The Arab Refugees and the Missing Israeli Narrative

Updated February 13, 2009

Gerard Michauds op-ed on the Palestinians claim to the “right of return” is interesting and easy to read because the anecdotes he presented put a human face on the Arab side of the problem. (Jerusalem Post, “A matter of choice”, Front Lines, Feb. 8, 2008.)

Clearly however, the writer was already of the opinion that the refugees had been hard done by, and that the nasty Israelis were to blame. Thus his purpose was a journey to seek evidence to support this view.

So he completely overlooks the Israeli claim that the majority of today’s so called refugees exited the Jewish areas voluntarily. They were motivated by Arab leaders to get out and allow the Arab armies in – to annihilate the Jews. For extermination and obliteration of the state was the Arab war aim. Nothing less.

Here are 17 unimpeachable references from Arab sources which overwhelmingly support the Israeli narrative – that the Arab exodus was virtually entirely voluntary:


Research reported by the Arab-sponsored Institute for Palestine Studies in Beirut. (Also given by Joan Peters, in her classic work “From Time Immemorial,” on page 13) that

“the majority of the Arab refugees in 1948 were not expelled . . . 68% left without seeing an Israeli soldier.”


Report in Jaffa newspaper Ash Sha’ab, January 30, 1948.

“The first of our fifth column consists of those who abandon their houses and businesses and go to live elsewhere….At the first signs of trouble they take to their heels to escape sharing the burden of struggle.”


Jamal Husseini, Acting Chairman of the Palestine Arab Higher Committee, speaking to the United Nations Security Council. Quoted in the UNSC Official Records (N. 62), April23,1948,p.14

“The Arabs did not want to submit to a truce they rather preferred to abandon their homes, their belongings and everything they possessed in the world and leave the town. This is in fact what they did.”


From a memorandum by The Arab National Committee in Haifa to the Arab League Governments. 27 April 1948.

“”¦ when the delegation entered the conference room it proudly refused to sign the truce and asked that the evacuation of the Arab population and their transfer to neighboring Arab countries be facilitated.”


Emile Ghoury, secretary of the Palestinian Arab Higher Committee, in an interview with the Beirut Telegraph, Sept. 6, 1948.

“The fact that there are these refugees is the direct consequence of the act of the Arab states in opposing partition and the Jewish state. The Arab states agree upon this policy unanimously and they must share in the solution of the problem.”


Jordanian daily newspaper Falistin, Feb 19, 1949.

“The Arab states which had encouraged the Palestinian Arabs to leave their homes temporarily in order to be out of the way of the Arab invasion armies, have failed to keep their promise to help these refugees.”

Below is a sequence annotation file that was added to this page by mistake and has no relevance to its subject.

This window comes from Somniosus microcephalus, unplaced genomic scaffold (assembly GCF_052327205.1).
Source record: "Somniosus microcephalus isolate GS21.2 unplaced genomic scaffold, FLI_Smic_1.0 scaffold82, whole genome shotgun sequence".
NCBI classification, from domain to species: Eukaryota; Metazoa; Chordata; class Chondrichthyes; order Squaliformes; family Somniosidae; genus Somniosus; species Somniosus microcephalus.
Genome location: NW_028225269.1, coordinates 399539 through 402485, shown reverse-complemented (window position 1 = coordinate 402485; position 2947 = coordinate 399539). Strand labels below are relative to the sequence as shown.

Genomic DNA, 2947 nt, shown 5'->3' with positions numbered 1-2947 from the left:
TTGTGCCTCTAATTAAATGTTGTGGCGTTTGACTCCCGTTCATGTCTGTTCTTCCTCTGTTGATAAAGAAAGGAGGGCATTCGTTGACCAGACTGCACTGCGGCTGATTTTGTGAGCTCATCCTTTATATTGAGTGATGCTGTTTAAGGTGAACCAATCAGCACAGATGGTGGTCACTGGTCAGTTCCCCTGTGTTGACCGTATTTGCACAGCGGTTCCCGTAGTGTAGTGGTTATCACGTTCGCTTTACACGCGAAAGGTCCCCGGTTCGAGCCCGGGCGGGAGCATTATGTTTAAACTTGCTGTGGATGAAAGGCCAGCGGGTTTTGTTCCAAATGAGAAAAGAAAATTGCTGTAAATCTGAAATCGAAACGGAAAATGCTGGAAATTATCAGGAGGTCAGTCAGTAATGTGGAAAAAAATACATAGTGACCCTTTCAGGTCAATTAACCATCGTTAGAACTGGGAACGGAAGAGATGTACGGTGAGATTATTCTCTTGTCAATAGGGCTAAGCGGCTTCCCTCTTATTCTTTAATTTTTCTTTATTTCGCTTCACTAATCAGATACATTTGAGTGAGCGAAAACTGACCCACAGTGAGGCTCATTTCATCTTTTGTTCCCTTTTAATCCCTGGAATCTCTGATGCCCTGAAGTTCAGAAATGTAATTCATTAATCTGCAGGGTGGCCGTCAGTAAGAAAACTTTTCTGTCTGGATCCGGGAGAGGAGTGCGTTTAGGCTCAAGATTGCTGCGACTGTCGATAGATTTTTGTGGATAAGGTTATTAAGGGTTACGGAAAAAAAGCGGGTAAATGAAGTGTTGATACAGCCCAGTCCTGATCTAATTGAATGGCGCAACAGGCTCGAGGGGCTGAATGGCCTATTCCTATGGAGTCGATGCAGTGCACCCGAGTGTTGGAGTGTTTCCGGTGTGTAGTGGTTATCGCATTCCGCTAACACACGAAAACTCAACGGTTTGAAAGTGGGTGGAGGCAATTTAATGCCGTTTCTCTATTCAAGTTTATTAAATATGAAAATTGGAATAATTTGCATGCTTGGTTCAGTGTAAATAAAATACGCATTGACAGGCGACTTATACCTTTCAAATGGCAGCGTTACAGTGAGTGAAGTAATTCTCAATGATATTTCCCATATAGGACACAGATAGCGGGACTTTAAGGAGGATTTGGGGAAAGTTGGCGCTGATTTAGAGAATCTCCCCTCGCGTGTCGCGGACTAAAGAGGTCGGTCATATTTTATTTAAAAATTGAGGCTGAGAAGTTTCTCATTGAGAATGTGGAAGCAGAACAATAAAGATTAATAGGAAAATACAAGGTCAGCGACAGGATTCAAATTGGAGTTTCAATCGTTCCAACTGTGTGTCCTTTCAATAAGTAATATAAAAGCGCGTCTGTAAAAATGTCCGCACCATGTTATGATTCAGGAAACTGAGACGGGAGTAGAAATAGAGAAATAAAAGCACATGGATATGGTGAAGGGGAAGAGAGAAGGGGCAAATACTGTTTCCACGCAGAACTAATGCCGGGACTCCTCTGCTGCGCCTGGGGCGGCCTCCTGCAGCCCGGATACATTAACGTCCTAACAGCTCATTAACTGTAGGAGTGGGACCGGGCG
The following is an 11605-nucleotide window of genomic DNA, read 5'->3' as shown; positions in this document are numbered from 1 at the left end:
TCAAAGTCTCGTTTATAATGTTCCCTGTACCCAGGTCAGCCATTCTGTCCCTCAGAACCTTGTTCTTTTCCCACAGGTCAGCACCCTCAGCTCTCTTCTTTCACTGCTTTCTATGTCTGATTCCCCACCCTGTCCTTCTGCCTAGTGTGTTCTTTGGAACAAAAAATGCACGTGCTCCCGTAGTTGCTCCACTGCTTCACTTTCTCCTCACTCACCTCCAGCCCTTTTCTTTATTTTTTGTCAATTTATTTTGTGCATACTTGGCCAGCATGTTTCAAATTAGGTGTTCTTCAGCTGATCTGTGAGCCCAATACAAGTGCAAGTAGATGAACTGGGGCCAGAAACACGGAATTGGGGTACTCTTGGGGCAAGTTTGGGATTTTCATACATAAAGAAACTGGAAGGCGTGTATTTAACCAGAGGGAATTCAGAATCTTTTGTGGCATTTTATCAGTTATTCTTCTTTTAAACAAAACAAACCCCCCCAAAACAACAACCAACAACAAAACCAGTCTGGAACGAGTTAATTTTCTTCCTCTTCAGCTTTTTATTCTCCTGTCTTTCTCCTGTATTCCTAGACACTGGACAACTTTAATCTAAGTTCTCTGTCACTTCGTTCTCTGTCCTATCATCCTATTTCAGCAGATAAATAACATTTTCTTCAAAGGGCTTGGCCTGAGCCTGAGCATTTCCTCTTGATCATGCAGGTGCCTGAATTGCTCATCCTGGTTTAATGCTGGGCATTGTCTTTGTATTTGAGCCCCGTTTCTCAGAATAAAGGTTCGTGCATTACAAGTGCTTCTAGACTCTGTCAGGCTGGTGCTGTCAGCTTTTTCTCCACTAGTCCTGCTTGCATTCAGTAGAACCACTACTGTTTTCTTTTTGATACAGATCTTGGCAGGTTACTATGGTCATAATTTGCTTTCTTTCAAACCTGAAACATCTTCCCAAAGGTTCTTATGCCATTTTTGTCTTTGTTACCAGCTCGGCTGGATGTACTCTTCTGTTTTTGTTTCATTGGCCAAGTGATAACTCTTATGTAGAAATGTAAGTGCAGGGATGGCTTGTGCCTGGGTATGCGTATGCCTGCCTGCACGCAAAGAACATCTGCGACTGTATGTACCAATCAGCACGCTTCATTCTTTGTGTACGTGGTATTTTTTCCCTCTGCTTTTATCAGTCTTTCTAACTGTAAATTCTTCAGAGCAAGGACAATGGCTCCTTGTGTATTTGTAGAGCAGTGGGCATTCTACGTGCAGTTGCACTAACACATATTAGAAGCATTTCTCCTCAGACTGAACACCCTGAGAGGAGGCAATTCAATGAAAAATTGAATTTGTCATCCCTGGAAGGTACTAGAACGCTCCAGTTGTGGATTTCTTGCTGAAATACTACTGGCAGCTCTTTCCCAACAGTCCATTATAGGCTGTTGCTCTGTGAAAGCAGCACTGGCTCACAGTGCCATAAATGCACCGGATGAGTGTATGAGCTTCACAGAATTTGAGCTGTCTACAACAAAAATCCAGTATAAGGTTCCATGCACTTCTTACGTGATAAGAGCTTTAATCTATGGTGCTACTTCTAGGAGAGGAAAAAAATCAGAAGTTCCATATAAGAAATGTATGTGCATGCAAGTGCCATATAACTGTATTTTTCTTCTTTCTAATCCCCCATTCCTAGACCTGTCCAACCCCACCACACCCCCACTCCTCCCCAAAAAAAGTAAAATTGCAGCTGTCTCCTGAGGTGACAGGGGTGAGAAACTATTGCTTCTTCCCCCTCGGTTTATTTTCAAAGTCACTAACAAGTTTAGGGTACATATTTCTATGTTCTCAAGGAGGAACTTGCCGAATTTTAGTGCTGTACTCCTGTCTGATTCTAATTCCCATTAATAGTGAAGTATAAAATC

Radio broadcast by the Near East Arabic Broadcasting Station, Cyprus. April 3 1949.

“It must not be forgotten that the Arab Higher Committee encouraged the refugees’ flight from their homes in Jaffa, Haifa, and Jerusalem.”


Musa Alami, a leading Palestinian nationalist of the time, revealed the attitude of the fleeing Arabs in his article “The Lesson of Palestine”, Middle East Journal, Vol. 3, No. 4, October 1949, pp. 373-405.

“The Arabs of Palestine left their homes, were scattered, and lost everything. But there remained one solid hope: The Arab armies were on the eve of their entry into Palestine to save the country and return things to their normal course, punish the aggressor, and throw oppressive Zionism with its dreams and dangers into the sea. On May 14, 1948, crowds of Arabs stood by the roads leading to the frontiers of Palestine, enthusiastically welcoming the advancing armies”.

“Days and weeks passed, sufficient to accomplish the sacred mission, but the Arab armies did not save the country. They did nothing but let slip from their hands Acre, Sarafand, Lydda, Ramleh, Nazareth, most of the south and the rest of the north. Then hope fled.”


Statement by the Arab National Committee of Haifa in memorandum to the Arab States, April 27, 1950. Cited by Peter Dodd and Halim Barakat, “River Without Bridges. – A Study of the Exodus of the 1967 Arab Palestinian Refugees” Beirut 1969.

“The removal of the Arab inhabitants … was voluntary and was carried out at our request … The Arab delegation proudly asked for the evacuation of the Arabs and their removal to the neighboring Arab countries…. We are very glad to state that the Arabs guarded their honour and traditions with pride and greatness.”


Report by Habib Issa in the New York Lebanese newspaper, Al Hoda, June 8 1951,

“The Secretary-General of the Arab League, Azzam Pasha, assured the Arab peoples that the occupation of Palestine and Tel Aviv would be as simple as a military promenade. He pointed out that they were already on the frontiers and that all the millions the Jews had spent on land and economic development would be easy booty, for it would be a simple matter to throw Jews into the Mediterranean.” “Brotherly advice was given to the Arabs of Palestine to leave their land, homes and property and to stay temporarily in neighboring fraternal states, lest the guns of the invading Arab armies mow them down.”


Beirut Muslim weekly Kul-Shay, Aug. 19, 1951.